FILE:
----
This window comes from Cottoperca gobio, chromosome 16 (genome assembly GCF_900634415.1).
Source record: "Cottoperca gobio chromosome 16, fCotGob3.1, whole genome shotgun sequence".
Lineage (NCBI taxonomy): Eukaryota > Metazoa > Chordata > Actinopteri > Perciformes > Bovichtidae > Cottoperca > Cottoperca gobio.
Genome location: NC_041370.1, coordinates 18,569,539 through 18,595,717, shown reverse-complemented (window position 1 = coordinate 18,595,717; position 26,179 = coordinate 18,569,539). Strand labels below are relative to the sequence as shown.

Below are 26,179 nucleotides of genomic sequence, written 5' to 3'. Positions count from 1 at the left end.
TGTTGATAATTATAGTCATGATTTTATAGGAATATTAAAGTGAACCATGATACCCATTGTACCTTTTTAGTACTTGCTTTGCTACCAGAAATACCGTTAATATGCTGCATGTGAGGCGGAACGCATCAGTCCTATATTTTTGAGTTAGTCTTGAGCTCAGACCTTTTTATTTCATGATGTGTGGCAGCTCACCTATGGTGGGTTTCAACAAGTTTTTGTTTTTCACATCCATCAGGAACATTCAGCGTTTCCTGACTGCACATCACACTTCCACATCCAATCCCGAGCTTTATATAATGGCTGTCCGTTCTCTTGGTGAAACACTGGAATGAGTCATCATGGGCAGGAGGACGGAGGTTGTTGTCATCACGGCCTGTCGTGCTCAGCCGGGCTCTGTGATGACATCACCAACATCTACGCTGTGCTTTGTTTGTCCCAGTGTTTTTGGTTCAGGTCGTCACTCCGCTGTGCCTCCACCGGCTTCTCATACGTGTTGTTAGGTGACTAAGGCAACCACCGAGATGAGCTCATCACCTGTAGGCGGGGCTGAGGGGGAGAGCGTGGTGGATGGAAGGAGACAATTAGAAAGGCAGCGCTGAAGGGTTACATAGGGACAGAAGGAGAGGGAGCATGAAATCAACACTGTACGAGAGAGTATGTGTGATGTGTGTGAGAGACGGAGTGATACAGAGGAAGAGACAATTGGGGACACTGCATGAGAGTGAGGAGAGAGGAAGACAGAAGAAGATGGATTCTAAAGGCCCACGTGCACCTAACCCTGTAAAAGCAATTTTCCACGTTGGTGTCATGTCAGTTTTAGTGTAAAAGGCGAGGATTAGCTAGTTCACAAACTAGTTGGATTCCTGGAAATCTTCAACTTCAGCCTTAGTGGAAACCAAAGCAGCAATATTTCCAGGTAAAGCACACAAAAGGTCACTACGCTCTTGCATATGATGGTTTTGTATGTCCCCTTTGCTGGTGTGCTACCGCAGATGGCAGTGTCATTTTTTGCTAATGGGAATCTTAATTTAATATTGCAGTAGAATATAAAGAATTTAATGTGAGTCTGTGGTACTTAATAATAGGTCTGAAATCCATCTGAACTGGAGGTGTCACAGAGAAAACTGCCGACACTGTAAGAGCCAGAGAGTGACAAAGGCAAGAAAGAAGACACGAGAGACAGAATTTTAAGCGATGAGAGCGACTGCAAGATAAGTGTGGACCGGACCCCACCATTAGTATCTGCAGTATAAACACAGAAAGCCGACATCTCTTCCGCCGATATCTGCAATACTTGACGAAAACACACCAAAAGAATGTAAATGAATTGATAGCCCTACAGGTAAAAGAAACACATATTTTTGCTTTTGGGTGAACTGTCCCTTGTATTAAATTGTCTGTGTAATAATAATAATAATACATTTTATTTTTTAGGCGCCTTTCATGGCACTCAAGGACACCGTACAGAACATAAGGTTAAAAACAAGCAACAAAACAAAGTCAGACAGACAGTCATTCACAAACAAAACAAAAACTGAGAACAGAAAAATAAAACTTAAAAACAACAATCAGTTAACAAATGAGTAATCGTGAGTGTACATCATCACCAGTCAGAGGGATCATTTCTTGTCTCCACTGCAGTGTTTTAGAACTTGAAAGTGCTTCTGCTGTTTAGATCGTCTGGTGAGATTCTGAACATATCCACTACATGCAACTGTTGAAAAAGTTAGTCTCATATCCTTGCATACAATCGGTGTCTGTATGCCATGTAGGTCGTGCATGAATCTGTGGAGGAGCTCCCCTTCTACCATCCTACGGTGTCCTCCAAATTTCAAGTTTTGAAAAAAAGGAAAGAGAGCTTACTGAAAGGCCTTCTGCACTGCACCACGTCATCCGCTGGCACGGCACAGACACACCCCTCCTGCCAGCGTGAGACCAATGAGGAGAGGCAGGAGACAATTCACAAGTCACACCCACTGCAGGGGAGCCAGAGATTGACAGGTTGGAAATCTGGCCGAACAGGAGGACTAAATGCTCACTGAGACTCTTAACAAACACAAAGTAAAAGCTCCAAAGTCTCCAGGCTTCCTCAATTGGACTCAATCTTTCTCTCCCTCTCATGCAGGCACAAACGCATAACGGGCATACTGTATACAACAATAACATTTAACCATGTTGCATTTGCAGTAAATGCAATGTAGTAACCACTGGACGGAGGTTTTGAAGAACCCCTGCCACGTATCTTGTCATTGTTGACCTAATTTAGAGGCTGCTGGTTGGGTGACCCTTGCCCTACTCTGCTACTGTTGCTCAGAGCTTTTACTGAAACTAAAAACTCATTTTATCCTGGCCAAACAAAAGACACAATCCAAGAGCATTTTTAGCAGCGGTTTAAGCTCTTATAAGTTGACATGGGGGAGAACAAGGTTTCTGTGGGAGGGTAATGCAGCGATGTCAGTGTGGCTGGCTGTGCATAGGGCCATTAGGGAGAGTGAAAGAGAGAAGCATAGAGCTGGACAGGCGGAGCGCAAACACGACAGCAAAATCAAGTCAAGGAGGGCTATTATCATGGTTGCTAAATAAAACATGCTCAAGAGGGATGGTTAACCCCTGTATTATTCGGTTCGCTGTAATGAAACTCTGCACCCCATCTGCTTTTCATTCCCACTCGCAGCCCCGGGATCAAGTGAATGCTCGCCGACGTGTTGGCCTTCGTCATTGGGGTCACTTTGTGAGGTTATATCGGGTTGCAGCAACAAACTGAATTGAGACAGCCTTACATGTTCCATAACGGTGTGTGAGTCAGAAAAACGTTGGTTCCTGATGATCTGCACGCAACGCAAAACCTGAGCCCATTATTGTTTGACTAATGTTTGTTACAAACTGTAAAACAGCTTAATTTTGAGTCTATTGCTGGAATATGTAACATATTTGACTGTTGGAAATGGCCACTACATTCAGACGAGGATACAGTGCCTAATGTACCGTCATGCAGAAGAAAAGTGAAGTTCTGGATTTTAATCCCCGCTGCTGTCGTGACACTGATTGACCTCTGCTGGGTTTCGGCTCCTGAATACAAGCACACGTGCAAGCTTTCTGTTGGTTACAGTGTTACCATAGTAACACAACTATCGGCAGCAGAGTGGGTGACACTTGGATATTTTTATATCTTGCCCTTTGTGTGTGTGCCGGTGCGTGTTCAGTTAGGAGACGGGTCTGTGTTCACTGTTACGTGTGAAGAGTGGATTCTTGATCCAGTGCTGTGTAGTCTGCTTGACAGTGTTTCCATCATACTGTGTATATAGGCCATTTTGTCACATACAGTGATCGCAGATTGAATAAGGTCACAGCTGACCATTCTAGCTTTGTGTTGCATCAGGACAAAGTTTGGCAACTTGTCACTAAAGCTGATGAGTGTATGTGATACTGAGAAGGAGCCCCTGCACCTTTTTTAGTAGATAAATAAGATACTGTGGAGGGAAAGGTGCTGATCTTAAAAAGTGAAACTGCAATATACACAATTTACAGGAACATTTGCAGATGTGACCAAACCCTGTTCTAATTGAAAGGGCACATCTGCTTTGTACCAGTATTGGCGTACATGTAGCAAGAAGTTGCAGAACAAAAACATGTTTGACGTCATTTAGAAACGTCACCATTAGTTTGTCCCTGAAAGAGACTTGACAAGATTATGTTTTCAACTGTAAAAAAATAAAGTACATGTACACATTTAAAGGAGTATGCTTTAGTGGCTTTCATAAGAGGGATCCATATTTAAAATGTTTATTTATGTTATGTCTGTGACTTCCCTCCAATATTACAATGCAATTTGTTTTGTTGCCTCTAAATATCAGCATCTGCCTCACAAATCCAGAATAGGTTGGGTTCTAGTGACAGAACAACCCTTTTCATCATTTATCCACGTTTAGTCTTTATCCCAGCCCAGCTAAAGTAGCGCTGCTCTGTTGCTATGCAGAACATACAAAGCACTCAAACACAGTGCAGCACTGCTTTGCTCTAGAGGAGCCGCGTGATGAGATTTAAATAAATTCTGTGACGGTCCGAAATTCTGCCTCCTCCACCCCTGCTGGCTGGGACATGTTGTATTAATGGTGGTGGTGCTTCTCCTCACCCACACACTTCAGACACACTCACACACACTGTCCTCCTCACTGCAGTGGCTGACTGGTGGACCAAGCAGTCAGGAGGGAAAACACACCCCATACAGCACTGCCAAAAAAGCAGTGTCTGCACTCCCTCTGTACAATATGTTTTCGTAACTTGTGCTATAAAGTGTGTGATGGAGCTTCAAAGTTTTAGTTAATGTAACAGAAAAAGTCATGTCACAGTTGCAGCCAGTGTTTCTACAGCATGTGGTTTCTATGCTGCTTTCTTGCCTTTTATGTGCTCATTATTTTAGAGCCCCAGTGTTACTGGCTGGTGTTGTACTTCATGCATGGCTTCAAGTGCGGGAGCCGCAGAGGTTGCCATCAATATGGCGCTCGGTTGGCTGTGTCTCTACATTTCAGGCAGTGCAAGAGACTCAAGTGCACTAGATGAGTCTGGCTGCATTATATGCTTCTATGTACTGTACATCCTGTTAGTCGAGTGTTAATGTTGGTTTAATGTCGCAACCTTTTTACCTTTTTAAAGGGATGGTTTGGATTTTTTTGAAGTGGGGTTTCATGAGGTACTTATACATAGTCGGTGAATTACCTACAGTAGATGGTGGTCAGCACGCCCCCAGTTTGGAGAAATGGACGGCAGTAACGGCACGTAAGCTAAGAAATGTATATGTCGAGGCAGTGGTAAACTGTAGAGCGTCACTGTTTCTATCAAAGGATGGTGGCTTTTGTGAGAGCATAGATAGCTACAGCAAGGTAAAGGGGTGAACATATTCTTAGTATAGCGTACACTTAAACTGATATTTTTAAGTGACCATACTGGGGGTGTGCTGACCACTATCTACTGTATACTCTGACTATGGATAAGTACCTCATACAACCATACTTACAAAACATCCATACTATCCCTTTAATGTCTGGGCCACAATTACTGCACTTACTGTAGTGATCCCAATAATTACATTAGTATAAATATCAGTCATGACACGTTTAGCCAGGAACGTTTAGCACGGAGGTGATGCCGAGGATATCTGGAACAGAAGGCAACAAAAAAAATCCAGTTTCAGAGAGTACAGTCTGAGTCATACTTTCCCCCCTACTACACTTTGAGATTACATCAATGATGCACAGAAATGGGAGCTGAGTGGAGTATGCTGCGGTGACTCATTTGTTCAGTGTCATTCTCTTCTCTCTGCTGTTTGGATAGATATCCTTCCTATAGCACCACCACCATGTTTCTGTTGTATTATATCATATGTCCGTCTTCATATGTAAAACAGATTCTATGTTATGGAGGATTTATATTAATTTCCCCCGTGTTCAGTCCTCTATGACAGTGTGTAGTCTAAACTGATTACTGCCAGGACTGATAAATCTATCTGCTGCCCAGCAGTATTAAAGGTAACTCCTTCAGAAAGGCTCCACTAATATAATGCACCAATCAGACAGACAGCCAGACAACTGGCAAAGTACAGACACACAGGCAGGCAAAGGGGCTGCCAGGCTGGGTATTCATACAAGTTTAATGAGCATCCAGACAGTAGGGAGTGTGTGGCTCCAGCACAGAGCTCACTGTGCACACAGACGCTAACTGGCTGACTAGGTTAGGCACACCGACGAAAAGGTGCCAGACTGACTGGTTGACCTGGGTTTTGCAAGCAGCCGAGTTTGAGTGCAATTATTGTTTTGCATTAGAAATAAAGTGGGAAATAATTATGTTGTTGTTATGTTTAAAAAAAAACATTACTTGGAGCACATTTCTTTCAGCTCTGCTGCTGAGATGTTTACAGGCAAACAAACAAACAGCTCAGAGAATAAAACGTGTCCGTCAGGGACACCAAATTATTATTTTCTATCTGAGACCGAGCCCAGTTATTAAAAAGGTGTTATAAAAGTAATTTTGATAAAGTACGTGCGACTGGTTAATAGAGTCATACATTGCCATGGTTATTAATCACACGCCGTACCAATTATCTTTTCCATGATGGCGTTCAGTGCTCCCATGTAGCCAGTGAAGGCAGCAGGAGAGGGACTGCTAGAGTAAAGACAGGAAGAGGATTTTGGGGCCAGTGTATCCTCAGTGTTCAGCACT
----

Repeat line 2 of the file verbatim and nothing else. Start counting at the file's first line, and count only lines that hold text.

Source record: "Cottoperca gobio chromosome 16, fCotGob3.1, whole genome shotgun sequence".